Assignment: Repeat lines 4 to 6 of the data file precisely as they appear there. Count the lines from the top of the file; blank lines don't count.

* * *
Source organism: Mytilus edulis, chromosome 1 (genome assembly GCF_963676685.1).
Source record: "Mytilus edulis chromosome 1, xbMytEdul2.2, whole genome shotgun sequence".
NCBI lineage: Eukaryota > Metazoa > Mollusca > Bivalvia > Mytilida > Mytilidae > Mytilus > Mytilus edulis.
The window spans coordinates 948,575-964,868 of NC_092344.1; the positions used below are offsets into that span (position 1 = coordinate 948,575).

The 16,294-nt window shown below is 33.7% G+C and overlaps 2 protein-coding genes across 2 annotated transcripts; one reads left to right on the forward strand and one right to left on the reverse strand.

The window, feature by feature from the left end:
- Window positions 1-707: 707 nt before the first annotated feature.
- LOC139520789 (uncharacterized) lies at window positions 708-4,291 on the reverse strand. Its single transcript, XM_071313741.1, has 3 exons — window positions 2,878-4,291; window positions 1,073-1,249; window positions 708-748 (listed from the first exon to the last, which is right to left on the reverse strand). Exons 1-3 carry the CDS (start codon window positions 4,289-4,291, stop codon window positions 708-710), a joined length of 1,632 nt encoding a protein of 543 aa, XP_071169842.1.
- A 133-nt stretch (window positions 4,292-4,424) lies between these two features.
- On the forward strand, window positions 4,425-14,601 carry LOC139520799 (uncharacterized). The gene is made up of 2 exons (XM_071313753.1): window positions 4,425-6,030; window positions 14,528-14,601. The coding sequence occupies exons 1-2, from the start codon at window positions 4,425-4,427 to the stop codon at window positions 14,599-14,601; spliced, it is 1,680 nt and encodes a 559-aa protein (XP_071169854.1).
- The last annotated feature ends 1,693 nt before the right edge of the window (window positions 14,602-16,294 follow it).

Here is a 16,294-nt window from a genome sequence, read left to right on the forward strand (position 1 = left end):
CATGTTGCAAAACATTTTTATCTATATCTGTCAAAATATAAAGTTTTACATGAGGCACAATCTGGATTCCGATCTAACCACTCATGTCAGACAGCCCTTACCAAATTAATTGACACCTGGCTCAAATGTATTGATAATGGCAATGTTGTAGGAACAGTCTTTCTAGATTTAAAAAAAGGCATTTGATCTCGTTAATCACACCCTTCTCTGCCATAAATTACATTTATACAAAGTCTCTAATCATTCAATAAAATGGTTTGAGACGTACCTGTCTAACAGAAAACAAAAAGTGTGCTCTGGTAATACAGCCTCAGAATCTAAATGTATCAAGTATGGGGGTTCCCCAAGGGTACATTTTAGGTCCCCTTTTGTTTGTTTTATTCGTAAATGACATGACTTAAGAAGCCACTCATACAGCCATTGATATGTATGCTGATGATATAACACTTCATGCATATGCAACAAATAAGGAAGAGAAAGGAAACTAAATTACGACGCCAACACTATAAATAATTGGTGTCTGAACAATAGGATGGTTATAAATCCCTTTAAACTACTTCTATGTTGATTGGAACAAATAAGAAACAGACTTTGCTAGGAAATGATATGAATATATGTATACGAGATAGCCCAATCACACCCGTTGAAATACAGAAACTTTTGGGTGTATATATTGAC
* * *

The window spans coordinates 948,575-964,868 of NC_092344.1; the positions used below are offsets into that span (position 1 = coordinate 948,575).

The 16,294-nt window shown below is 33.7% G+C and overlaps 2 protein-coding genes across 2 annotated transcripts; one reads left to right on the forward strand and one right to left on the reverse strand.

The window, feature by feature from the left end: